The first is a spiced treat - the most commonly used spices seem to be nutmeg, cinnamon, ginger, cloves, orange peel, and cardamom. Probably the most well-known examples in the U.S. are Anchor Our Special Ale and Harpoon Winter Warmer. Quite a few of these beers, including Our Special Ale, change their recipes from year to year, thereby increasing the excitement associated with their annual appearances. The differences each year also encourage one to try vertical tastings, assuming you can stand to leave some to sit for a couple of years.This isn't a party just for beer geeks, as it's anything but a formal tasting. That being said, we provide tasting glasses, which lets people drink less than a whole bottle at a time, thereby giving them a chance to sample more beers without acquiring an otherwise certain hangover (though they're still welcome to hangovers if that's what they really want). Not everyone partakes of the beer -- some even stick to soda. Imagine, some of our friends find they have a good time with us even if they're not drinking alcohol!
The second type of winter seasonal is big and bold, and likely high in alcohol. Certain barley wines, imperial stouts and Belgian-style strong ales only make their appearance to counter those brutal winter nights. Victory Old Horizontal is one example, the Belgian treat Delirium Noël another. One of the most extreme examples is the relatively recent Dogfish Head World Wide Stout, all 23% ABV of it. A few of the beers in this second category also change recipes, but even when they don?t, the beers can still vary noticeably across the years.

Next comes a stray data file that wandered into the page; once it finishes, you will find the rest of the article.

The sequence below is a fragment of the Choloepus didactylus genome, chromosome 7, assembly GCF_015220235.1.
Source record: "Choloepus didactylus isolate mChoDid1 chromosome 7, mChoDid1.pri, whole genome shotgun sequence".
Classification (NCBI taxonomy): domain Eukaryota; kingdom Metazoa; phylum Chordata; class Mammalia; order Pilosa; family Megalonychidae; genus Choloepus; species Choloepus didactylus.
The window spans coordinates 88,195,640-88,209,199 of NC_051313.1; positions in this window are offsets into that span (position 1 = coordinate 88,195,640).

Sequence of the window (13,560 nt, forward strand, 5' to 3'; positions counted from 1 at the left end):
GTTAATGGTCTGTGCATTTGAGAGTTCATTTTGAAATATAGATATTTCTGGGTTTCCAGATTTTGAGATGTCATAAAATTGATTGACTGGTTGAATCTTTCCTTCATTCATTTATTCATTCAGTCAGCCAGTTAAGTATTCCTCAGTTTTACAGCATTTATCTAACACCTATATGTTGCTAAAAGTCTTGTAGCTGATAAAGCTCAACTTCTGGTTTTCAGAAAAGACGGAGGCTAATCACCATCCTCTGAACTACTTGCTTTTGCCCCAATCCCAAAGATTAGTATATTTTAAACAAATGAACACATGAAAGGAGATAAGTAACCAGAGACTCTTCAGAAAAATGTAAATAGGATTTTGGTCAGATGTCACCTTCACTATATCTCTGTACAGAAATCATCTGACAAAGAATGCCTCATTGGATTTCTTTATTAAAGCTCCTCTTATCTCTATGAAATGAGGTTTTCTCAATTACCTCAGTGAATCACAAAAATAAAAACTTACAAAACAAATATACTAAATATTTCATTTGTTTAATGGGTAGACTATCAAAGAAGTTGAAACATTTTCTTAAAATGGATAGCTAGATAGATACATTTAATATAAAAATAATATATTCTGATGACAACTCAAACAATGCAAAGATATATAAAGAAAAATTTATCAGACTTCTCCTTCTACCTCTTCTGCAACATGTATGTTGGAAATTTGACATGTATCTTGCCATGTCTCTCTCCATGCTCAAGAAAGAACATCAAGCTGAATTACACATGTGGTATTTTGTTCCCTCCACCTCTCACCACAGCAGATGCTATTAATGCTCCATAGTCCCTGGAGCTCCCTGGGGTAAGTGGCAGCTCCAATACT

The first time Kathy joined me in hosting the party, she started decorating like crazy. When I asked her why, she answered that she was preparing for the Holiday "Beer Party." I tried to explain that it was a "Holiday Beer" Party, but to no avail -- now it's both (ah, the compromises one makes in a relationship).
That first year together was also the first year we started the tradition of serving up a U.S. Capitol made out of Belgian chocolate (in recognition that we live on Capitol Hill) -- it's delicious, and I find myself enjoying the leftovers for the following month. One tradition that's been around since the first party is chili. That being said, what started as a double batch of the chili I've been making regularly since college (though it's evolved considerably, and switched from ground beef to ground turkey) has turned into my making 2 quadruple batches that add special ingredients (this year each quadruple batch includes a bottle of Brooklyn Black Chocolate Stout), and Kathy making a veggie chili that's about half that amount. We cook the chili at least one night in advance (that's right, this year's is already made). Aside from making it easier to do set-up when not also having to cook, it tastes better -- the meat (and in Kathy's case, the beans and veggies) does a better job of soaking up the seasonings, resulting in a more flavorful chili.
With Kathy's adherence to the "better to have too much than run out" school, we offer up a lot beyond chili and chocolate. Almost makes me wonder why we don't start the party at 6 rather than 7:30. Almost.
Hope everyone has a similarly fun holiday party to attend tonight.